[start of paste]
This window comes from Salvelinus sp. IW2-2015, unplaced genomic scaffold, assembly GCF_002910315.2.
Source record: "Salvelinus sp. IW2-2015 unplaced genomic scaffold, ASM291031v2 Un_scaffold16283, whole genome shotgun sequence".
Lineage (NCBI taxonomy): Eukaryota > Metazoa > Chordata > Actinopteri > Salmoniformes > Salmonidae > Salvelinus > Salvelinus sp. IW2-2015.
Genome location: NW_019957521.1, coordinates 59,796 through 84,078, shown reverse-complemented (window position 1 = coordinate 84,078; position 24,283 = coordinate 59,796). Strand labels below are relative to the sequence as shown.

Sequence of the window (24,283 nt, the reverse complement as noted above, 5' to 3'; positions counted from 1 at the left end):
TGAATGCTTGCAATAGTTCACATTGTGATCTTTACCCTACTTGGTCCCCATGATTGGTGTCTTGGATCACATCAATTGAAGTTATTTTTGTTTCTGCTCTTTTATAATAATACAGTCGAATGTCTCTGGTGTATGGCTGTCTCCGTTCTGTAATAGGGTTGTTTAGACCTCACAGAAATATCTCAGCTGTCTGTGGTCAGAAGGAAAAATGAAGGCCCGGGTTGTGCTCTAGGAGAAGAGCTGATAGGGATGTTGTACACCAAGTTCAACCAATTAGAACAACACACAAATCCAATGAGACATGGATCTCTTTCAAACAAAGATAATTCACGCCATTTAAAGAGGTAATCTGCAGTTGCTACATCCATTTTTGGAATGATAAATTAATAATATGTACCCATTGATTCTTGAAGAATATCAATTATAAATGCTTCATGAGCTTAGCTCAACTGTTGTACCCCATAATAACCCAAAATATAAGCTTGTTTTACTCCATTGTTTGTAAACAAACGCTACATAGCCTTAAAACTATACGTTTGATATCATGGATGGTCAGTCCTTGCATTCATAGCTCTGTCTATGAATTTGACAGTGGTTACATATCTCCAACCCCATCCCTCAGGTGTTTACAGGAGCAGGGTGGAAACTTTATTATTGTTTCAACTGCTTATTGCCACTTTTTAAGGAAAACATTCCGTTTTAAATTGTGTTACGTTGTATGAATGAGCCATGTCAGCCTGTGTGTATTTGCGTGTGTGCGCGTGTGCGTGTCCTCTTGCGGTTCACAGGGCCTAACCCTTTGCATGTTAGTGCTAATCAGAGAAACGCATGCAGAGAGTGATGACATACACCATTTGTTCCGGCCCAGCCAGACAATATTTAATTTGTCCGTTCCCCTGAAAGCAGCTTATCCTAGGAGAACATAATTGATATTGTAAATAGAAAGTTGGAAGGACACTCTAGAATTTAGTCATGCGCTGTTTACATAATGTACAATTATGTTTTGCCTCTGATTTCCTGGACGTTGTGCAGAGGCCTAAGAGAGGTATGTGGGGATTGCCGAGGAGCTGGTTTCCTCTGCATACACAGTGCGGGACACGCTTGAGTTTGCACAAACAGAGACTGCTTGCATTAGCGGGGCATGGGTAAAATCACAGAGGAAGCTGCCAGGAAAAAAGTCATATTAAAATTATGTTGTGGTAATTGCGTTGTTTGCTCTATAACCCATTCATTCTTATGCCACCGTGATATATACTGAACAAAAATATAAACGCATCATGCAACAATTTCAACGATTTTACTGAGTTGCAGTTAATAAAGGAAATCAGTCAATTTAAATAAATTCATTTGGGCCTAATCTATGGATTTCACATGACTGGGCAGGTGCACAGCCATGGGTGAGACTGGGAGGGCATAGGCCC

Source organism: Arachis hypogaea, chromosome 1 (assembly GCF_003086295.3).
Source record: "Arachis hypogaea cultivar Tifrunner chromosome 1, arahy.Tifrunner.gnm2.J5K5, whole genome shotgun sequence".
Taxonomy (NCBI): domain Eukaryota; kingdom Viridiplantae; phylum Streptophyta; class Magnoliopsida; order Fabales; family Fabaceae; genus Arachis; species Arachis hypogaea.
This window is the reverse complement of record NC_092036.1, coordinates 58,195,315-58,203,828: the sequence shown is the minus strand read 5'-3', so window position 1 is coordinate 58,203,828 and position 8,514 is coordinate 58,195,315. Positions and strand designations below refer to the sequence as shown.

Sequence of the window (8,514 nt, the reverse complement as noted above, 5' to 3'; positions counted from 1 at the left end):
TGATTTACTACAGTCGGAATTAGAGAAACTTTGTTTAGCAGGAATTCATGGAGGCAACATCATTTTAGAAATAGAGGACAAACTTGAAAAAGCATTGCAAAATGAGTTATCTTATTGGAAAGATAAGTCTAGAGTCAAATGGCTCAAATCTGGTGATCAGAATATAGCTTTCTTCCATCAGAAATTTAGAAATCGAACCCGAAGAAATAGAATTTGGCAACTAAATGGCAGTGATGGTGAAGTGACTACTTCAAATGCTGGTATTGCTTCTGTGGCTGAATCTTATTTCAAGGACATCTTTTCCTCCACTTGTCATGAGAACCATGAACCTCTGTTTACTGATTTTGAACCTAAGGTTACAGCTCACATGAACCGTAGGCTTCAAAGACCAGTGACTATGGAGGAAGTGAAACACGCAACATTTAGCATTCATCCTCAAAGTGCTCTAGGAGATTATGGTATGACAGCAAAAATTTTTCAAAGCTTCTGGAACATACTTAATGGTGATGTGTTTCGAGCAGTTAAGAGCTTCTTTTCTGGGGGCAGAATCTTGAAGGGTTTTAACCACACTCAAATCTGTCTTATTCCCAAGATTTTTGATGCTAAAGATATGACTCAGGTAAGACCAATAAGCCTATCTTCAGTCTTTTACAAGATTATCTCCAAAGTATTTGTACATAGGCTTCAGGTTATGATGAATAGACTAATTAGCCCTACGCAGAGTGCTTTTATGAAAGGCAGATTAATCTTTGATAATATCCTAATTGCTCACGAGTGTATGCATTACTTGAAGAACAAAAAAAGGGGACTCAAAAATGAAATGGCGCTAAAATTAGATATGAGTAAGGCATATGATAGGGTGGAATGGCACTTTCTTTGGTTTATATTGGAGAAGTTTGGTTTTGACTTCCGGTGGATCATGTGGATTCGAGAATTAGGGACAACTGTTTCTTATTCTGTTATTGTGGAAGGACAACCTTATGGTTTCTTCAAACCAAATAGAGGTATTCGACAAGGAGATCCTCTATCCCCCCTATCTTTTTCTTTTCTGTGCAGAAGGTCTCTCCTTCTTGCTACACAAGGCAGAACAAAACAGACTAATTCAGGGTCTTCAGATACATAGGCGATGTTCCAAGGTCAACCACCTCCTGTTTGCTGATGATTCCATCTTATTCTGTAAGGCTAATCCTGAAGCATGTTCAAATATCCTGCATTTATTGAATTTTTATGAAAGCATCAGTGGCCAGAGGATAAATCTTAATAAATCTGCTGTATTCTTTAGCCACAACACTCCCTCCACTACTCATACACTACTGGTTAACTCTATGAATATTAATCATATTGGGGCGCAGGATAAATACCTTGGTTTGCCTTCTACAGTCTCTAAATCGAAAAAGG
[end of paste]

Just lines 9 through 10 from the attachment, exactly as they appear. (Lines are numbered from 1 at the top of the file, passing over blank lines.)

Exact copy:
Taxonomy (NCBI): domain Eukaryota; kingdom Viridiplantae; phylum Streptophyta; class Magnoliopsida; order Fabales; family Fabaceae; genus Arachis; species Arachis hypogaea.
This window is the reverse complement of record NC_092036.1, coordinates 58,195,315-58,203,828: the sequence shown is the minus strand read 5'-3', so window position 1 is coordinate 58,203,828 and position 8,514 is coordinate 58,195,315. Positions and strand designations below refer to the sequence as shown.